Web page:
19 1/2 x 41 3/8 in./49.5 x 105 cm
Potbelly stoves, anvils, air pumps, water heaters, engine blocks, plows, radiators, spigots, axes. Take your pick. It might seem like junk to you, but as this humorously literal Artzybasheff poster published by the Wickwire Spencer Steel Company astutely points out, it’s just this sort of scrap that gets turned into the “vital ingredients for each batch of new steel” used against the Axis forces during World War II. And while the bottom text dutifully conveys all the practical information, it’s Artzybasheff’s wondrous up-top cartoon that delivers the real persuasive payload, with the lethal detritus raining down upon Hitler, Hirohito, and that crybaby Mussolini, as well as three literal vermin just in case the subtlety of the allusion evaded you. Artzybasheff was a Ukrainian-born illustrator active in the United States. During the 1920s, he illustrated several books, with his efforts culminating in a 1928 Newbery Medal. However, it’s his artwork done for magazines for which the illustrator was best known during his lifetime, including Life, Fortune, and Time—with 200-plus covers for that particular publication credited to him over a twenty-four year period. During WWII, Artzybasheff served as an expert advisor to the U.S. Department of State, Psychological Warfare Branch. Once the war was over, he applied that know-how to commercial art, including campaigns for Xerox, Shell Oil, Pan Am, Alcoa Steamship lines, Scotch Tape, and Parker Pens. His graphic style is striking and his commercial work often explored grotesque experiments in anthropomorphism, where toiling machines displayed distinctly human personalities and characteristics. Rare!
28 1/2 x 40 1/4 in./72.3 x 102.2 cm
The dramatic scope of World War II called for a surge in American factory production. As more laborers were needed to fulfill these efforts, employers eased “the segregation policies that had previously kept African Americans out of many industrial workplaces. But as black workers poured into cities and factories they often met with resentment from white counterparts… Racial prejudice needed to be temporarily set aside to maximize production for the war effort. [This poster] shows two actual employees—a black man (Louis Ward) and a white man (Walter Shippe)—working together at a Republic Aircraft Corporation plant… The intent behind United We Win was to encourage all workers, regardless of race, religion, or ethnicity, to rise above their personal differences” (Weapons, p. 25). While the designer of this poster remains unknown, the photograph was taken by Alexander Liberman.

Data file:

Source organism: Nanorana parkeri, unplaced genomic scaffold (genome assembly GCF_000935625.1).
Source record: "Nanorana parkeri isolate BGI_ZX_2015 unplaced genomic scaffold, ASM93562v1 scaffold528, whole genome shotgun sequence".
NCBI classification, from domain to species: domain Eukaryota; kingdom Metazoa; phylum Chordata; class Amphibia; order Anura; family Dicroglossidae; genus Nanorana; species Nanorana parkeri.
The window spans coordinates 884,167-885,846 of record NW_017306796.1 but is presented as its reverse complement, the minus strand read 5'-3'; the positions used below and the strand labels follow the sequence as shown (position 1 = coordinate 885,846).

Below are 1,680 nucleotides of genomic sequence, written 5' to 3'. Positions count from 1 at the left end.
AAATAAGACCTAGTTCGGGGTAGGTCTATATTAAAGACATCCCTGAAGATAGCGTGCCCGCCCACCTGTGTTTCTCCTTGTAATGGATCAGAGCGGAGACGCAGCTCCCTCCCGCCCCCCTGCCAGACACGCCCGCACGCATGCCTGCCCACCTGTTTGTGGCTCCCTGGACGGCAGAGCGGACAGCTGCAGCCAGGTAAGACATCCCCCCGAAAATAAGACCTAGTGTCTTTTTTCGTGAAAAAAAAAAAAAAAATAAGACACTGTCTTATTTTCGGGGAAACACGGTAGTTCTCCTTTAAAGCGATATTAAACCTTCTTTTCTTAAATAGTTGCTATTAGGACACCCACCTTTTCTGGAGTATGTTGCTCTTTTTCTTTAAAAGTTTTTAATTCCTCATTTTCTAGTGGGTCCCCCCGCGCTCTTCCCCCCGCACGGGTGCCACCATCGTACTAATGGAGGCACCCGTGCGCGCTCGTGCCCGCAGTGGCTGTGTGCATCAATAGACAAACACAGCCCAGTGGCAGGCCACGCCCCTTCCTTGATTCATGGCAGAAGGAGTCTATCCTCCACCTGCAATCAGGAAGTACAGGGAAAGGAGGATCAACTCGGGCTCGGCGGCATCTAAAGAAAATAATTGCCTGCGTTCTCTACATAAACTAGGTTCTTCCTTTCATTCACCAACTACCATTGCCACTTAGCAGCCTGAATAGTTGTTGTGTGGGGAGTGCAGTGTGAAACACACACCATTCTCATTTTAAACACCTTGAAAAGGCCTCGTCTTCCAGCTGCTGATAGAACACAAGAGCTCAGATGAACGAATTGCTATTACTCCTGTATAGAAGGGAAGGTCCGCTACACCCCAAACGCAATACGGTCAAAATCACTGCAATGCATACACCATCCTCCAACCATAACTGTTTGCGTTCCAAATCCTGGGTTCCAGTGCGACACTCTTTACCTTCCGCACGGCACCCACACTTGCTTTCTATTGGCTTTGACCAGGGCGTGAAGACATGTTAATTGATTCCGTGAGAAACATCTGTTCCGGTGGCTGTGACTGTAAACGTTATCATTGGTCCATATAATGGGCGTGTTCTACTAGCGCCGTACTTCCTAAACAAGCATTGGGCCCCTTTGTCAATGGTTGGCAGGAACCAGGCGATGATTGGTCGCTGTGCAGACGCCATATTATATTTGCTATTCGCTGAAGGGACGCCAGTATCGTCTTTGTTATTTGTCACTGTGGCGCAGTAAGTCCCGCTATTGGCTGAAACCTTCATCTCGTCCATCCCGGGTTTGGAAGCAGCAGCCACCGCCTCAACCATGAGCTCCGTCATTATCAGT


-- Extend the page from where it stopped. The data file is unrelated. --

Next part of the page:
23 x 33 3/8 in./58.5 x 84.8 cm
“This poster is influenced by elements of Soviet propaganda design. It shows a strong, dominant figure leading his followers into the patriotic act of volunteering for the war effort. The young soldier at the front of the picture plane has his sights fixed on glory as he strides out proudly holding his enlistment paper with a determined and resolute expression. The purpose of this poster was to engender patriotism and a community expectation that the younger generation would make sacrifices for an independent and unified nation and enlist into the armed forces. In reality, many young men and women did not enlist voluntarily into the People’s Army of Vietnam. The army comprised mainly of ‘conscripts’ who were often ‘recruited’ from their rural villages and rice fields with force. They received four months of basic training before they had their intensive training in specialist areas. North Vietnamese soldiers were known for being tightly knit and an intensely cohesive force. They were strongly indoctrinated with Party dogma and developed steely determination. At the time of unification in 1975, the Vietnam People’s Army numbered one million troops” (Deborah Salter).
In-gallery viewing Oct. 30 – Nov. 14 (daily 11am-6pm)